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2 Books That Clarify The Bible

Have you ever felt intimidated by the Bible – by its length, its language, its antiquity, its message? I sure have! The Bible is not a simple book. It is not quickly read or easily understood.

I was very young when I first heard stories from the Bible. They had happy endings where the good guys win with the help of God (David and Goliath, Gideon and the Midianites, Joshua and the battle of Jericho). I learned songs like “Jesus Loves Me. This I know for the Bible tells me so.” and The B-I-B-L-E. Yes, that’s the book for me. I stand alone on the Word of God The B-I-B-L-E.” When I got older and started reading Scripture myself, I found it pretty daunting. I would resolve to start on the first page of Genesis and read it every day. Genesis and Exodus held my attention if I got through the genealogies and the description of the Tabernacle, but I would never make it through Leviticus – too weird and seemingly irrelevant.

Even though I have now loved and studied the Bible for decades, I sometimes pick it up and sigh as I consider how lengthy it is and how little I really know about it. During the past fifteen years, I’ve had the opportunity to not only be in Bible study classes, but to lead other women into the Bible’s many pages and topics.

Two years ago, I found Max Anders’ book, 30 Days to Understanding The Bible.

30 Days to Understanding the Bible - By: Max Anders Anders admits that he used to be frustrated with the Bible, seeing it as “a series of unrelated stories put together in random order.” In his desire to understand it, he divided the sixty-six books of the Bible into kinds and placed them on a timeline. He then divided the history/story-line contained in the Bible into twelve eras. A key figure and relevant location were attached to each era (Creation-Adam-Eden). Once the twelve eras are covered, the book addresses the main doctrines of the Bible. This blogger is particularly impressed that Anders was able to include a 1000 Word Summary of the Bible in the Appendices!

I was so excited about what I learned from 30 Days to Understanding The Bible that I led a group of women through what Anders calls the Arc of Bible History and will repeat the nine-week class this fall. Women who are near East Richland Evangelical Friends Church, St. Clairsville, Ohio are welcome to join me on Wednesdays at 6 p.m. beginning September 6, 2017. We will come away with a clearer picture of what the Bible is about, how it fits together, and how it relates to us. Since learning Anders’ key to the Bible story-line, I can place events from Scripture into the appropriate era, adding context and understanding. Placing geographical locations on a mental map helps me visualize movement of people through the Middle East and know which bodies of water play into the accounts. The history of God’s people comes to life.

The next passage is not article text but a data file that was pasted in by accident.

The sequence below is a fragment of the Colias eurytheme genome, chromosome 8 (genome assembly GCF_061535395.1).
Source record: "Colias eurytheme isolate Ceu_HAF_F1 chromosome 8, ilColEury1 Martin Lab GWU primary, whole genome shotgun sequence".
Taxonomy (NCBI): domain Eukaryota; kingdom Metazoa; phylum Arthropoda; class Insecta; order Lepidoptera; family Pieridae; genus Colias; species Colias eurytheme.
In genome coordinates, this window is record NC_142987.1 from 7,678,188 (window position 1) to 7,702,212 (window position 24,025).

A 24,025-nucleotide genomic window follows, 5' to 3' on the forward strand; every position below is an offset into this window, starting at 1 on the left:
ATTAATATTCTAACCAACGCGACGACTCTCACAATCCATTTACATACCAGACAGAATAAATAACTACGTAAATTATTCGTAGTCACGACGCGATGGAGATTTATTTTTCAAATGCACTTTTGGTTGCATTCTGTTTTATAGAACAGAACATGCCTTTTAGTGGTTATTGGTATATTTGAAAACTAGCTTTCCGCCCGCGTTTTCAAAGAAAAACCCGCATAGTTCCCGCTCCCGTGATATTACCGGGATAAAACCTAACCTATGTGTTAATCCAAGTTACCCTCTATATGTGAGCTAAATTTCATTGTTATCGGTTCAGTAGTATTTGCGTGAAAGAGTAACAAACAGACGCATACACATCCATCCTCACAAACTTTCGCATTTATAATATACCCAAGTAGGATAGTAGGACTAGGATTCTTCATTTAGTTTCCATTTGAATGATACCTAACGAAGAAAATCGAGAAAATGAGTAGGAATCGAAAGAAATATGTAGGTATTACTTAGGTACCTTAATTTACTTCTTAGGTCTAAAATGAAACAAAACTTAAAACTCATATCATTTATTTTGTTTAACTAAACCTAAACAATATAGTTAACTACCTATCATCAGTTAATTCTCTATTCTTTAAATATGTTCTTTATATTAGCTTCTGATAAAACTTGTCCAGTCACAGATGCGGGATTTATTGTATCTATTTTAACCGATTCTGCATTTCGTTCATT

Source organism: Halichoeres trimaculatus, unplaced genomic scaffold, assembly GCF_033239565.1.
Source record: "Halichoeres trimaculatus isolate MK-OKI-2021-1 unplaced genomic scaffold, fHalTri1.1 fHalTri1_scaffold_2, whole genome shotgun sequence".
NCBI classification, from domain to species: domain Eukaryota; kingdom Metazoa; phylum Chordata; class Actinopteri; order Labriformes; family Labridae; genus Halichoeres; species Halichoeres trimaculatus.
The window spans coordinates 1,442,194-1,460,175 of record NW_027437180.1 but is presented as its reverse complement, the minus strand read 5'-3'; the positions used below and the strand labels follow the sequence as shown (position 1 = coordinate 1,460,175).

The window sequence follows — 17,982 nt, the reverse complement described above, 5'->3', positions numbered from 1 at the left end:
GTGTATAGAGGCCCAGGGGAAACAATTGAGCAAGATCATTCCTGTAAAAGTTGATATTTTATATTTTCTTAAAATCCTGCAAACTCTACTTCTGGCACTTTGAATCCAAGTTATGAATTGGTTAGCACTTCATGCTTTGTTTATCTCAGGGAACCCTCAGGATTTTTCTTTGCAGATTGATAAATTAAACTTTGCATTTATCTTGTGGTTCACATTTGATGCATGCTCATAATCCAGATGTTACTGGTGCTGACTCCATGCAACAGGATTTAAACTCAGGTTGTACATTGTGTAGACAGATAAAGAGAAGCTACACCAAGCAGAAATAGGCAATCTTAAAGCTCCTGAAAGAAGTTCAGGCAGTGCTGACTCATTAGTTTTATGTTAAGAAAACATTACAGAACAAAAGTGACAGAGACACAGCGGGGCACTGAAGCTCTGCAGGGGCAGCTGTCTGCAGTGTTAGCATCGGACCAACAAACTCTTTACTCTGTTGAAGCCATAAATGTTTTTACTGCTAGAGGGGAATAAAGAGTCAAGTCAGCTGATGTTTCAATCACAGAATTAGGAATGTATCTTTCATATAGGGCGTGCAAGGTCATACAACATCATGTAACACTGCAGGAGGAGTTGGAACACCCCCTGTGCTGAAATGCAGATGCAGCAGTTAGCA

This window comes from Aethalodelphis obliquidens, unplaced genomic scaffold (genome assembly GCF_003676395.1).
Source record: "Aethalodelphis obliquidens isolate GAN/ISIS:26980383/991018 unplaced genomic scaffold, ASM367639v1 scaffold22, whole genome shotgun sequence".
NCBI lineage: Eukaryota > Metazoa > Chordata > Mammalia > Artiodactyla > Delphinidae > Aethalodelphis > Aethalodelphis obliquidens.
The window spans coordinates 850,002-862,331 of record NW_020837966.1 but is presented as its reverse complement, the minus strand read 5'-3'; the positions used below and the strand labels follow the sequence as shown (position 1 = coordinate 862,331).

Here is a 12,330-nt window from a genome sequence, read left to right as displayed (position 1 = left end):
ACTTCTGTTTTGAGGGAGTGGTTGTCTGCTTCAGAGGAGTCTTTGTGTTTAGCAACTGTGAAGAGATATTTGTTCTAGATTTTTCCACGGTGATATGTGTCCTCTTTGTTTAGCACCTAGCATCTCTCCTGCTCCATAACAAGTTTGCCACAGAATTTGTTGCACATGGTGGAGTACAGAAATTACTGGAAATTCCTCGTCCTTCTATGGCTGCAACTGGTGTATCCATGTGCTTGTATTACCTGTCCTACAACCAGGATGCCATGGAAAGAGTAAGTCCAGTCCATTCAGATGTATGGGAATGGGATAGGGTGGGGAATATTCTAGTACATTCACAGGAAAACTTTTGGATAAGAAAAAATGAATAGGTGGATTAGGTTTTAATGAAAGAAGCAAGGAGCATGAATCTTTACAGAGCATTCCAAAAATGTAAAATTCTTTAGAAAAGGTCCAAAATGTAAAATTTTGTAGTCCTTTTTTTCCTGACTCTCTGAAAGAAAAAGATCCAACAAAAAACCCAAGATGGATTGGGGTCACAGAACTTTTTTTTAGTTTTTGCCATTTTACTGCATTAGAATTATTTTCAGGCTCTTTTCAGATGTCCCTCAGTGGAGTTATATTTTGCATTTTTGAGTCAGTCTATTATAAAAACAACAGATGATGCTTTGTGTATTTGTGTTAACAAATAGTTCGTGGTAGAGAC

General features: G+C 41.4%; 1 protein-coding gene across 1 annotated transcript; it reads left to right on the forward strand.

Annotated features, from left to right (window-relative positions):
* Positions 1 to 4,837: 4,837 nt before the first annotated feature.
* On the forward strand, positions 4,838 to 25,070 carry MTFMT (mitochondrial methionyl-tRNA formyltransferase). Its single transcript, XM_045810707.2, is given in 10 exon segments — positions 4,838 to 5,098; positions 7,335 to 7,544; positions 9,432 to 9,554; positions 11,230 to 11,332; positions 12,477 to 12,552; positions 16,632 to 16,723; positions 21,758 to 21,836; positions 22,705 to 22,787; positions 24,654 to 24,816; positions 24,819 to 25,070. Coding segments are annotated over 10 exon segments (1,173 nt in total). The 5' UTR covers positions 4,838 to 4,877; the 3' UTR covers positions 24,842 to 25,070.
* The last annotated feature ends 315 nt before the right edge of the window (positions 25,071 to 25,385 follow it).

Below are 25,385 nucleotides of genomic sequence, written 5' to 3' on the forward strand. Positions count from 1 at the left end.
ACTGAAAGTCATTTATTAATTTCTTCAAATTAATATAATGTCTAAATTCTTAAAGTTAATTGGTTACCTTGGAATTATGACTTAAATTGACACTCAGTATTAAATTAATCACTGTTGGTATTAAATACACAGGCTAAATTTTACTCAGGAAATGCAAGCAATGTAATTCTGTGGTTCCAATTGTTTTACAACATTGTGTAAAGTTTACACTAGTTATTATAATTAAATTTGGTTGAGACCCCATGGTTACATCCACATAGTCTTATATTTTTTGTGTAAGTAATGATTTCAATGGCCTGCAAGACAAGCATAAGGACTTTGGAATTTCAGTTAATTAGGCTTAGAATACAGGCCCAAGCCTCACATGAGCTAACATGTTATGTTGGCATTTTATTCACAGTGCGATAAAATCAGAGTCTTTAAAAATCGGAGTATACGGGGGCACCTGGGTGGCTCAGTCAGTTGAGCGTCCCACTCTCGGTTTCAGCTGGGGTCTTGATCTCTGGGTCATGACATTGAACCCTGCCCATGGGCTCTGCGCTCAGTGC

I’m aware that many struggle with Old Testament biblical accounts of massacres and slavery, as well as the lists of quirky laws in Leviticus. The second book I’m recommending is an Ollie’s Bargain Outlet find. Author Paul Copan addresses the ethical questions of the Old Testament in Is God a Moral Monster? Making Sense of the Old Testament God. Copan contends that we should not gloss over the difficult portions of Scripture and he is thorough in addressing the criticisms of skeptics. With an understanding of the cultures of the time periods, he explains common Middle Eastern war language of the day and God’s progression from calling Abraham and later giving his law through Moses to completing his plan of salvation through his son Jesus Christ.

Not unlike Anders, Copan has identified the bigger picture of God’s dealings with people over the course of history. 30 Days to Understanding The Bible provides a chronological framework for putting people, places, and events in order. Is God a Moral Monster? recognizes that creator God has met men and women where they are in each time period to show them how to improve morally, how to be reconciled to himself through Jesus, and ultimately to be part of the coming Kingdom where “no social or racial discrimination will exist; swords will be beaten into plowshares; and Peace will reign.”

Thy word is a lamp unto my feet, and a light unto my path. Psalm 119:105

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WARM UP AMERICA Covers Country with Compassion

One way I’m celebrating America’s 2017 Independence Day is by recognizing the work of Warm Up America and countless other groups of people in the United States who work quietly and joyfully to touch the lives of fellow Americans. I became involved with Warm Up America (WUA) in 1995 when I spotted the word crochet on a flyer posted at the fabric store in my Minot, North Dakota, neighborhood. The notice invited volunteers to crochet or knit 7X9 inch sections and send them to WUA founder Evie Rosen in Wisconsin. Her team would then arrange donations into patchwork afghans and donate them to homeless shelters. A few years later, when WUA was receiving more donated pieces than they could keep up with, stitchers were encouraged to work locally to complete whole afghans and give them to neighbors in need.